U.S. Pat. App. Pub. No. 2005/0183667 for a "Magnetically enhanced, inductively coupled plasma source for a focused ion beam system" describes an ion source that can be used to produce a finely focused beam with a relatively large beam current, thereby overcoming many of the problems of a gallium LMIS system. However, it may be desirable to include both a LMIS and a plasma source in the same system.
 Other techniques, such as milling with a femtosecond laser can also be used for faster material removal but the resolution of these techniques is much lower than a typical LMIS FIB system.
 U.S. Pat. Pub. No. 2007/0045560 by Takahashi et al. describes a system that combines a liquid metal ion beam column, a gas ion beam column, and an electron beam column. The liquid metal ion column is used to extract a sample from workpiece, and then the gas ion beam, is used to produce a finished surface on the sample. The gas ion beam described in Takahashi is used to produce a finished surface on the sample, but has insufficient resolution to extract a sample or to mill/deposit fine features.
 Dual source FIB columns have been also been made with two plasma sources, or more typically with a surface ionization source (Cesium) and a plasma source (oxygen or inert), to allow quick switching (i.e., a few tens of seconds) between different ion species, and to limit the number of objective lenses competing for space around the sample.
 What is needed is system that allows rapid removal technique such as plasma or laser to be used with a high precision LMIS ion beam.
SUMMARY OF THE INVENTION
 An object of the invention is to provide a system that has the versatility to rapidly fabricate nanoscale structures for a variety of application. In a preferred embodiment, this invention provides a multiple beam system in which a charged particle beam and two additional beams can be directed to the target within a single vacuum chamber. A first beam column produces a beam for rapid processing, a second beam column for producing a beam for more precise processing, and a third beam column for producing a beam useful for forming an image of the sample while producing little or no change in the sample.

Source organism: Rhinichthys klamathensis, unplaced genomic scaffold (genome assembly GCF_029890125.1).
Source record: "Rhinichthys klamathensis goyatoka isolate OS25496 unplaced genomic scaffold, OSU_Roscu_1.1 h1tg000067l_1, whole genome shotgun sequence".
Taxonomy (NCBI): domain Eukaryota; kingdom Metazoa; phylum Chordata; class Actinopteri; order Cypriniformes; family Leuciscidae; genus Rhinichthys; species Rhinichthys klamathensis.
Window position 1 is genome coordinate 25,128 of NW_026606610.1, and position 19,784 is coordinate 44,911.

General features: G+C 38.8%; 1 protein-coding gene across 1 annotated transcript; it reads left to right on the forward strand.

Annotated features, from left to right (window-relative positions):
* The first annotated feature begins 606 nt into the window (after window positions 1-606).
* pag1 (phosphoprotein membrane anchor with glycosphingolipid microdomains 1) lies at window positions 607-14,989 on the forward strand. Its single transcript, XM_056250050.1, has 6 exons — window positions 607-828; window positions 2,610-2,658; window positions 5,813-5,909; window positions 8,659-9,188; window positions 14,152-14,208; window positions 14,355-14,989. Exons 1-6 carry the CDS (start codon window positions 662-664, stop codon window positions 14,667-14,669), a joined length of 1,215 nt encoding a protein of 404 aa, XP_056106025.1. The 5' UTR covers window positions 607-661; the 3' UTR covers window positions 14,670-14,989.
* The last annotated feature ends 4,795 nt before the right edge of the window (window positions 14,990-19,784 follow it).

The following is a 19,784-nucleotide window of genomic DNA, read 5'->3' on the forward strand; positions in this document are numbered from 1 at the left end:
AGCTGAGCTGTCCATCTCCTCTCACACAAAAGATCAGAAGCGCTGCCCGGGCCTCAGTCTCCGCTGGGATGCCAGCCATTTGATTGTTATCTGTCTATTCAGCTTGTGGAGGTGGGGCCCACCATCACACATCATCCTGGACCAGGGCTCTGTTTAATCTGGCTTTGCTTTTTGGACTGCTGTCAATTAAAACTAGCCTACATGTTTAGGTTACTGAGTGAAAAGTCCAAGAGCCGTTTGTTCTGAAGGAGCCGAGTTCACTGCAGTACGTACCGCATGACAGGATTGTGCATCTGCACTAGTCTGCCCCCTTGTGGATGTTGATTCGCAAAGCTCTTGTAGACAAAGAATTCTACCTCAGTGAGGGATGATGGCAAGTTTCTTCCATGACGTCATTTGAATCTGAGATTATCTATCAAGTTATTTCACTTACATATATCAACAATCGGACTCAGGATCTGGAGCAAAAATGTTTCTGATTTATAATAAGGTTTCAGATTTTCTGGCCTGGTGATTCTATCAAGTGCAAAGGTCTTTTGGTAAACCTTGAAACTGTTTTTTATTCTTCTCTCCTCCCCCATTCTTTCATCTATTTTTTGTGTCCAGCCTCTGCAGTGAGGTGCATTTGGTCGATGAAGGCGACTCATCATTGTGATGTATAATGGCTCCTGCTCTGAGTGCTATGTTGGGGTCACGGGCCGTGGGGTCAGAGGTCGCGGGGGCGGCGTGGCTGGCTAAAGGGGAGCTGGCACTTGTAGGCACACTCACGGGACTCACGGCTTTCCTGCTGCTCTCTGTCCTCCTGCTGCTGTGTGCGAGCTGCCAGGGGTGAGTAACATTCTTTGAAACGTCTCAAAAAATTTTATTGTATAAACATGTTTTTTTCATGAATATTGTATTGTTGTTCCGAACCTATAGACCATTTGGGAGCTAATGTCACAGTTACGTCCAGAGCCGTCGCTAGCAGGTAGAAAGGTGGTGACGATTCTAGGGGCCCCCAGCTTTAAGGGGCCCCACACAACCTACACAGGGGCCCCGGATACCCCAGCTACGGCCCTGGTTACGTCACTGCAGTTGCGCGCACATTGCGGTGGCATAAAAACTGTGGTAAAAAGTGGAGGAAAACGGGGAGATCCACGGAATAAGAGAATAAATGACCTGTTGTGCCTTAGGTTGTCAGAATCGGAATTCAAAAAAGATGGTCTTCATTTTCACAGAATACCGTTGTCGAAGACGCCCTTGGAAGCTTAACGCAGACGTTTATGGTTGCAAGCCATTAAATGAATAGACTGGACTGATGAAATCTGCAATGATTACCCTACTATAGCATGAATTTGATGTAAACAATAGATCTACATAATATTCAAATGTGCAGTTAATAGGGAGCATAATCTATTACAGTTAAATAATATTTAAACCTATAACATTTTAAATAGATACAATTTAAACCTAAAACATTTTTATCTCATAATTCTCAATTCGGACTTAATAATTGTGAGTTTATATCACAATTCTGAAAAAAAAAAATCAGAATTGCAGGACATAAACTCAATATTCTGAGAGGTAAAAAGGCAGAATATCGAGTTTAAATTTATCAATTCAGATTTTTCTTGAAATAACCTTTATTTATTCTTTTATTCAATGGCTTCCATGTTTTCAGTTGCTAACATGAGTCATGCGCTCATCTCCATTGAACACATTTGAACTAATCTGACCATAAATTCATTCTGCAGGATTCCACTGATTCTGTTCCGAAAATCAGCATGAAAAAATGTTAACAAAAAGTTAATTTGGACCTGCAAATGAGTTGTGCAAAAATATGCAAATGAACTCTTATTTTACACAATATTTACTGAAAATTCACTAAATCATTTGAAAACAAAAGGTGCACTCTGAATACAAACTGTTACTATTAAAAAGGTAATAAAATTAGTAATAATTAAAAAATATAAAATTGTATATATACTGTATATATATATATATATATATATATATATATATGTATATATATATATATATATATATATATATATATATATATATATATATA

The foregoing has outlined rather broadly the features and technical advantages of the present invention in order that the detailed description of the invention that follows may be better understood. Additional features and advantages of the invention will be described hereinafter. It should be appreciated by those skilled in the art that the conception and specific embodiment disclosed may be readily utilized as a basis for modifying or designing other structures for carrying out the same purposes of the present invention. It should also be realized by those skilled in the art that such equivalent constructions do not depart from the spirit and scope of the invention as set forth in the appended claims.
BRIEF DESCRIPTION OF THE DRAWINGS
 For a more thorough understanding of the present invention, and advantages thereof, reference is now made to the following descriptions taken in conjunction with the accompanying drawings, in which:
 FIG. 1 shows a preferred embodiment of a multibeam system of the present invention in which a charged particle beam and two additional beams can be directed at a target within a single vacuum chamber.
 FIG. 2 shows a preferred embodiment of the multibeam system as shown in FIG. 1, combining a focused ion beam column with a LMI source, a plasma ion column, and an electron beam column, all positioned within the same vacuum chamber.
 FIG. 3 shows a schematic representation of a multibeam system with two ion beams having a common lower optics column, which allows multiple beams each having the same short working distance, and a single lower column set of power supplies.
 FIG. 4 is a flowchart showing the steps in a process of material removal using the multibeam system of FIG. 2.
 FIG. 5 shows a preferred embodiment of the present invention in which a charged particle beam column for precise high-resolution material processing is combined with a laser that produces a pulsed laser beam capable of rapid material removal.
DETAILED DESCRIPTION OF PREFERRED EMBODIMENTS
 Preferred embodiments of the present invention combine a high resolution LMIS FIB with an additional beam for rapid material removal or processing, for example a plasma beam or a femtosecond laser, in order to provide an extended range of milling applications within the same system. In some embodiments, one or more additional beams can be used, including for example an electron beam for nondestructive imaging of the sample.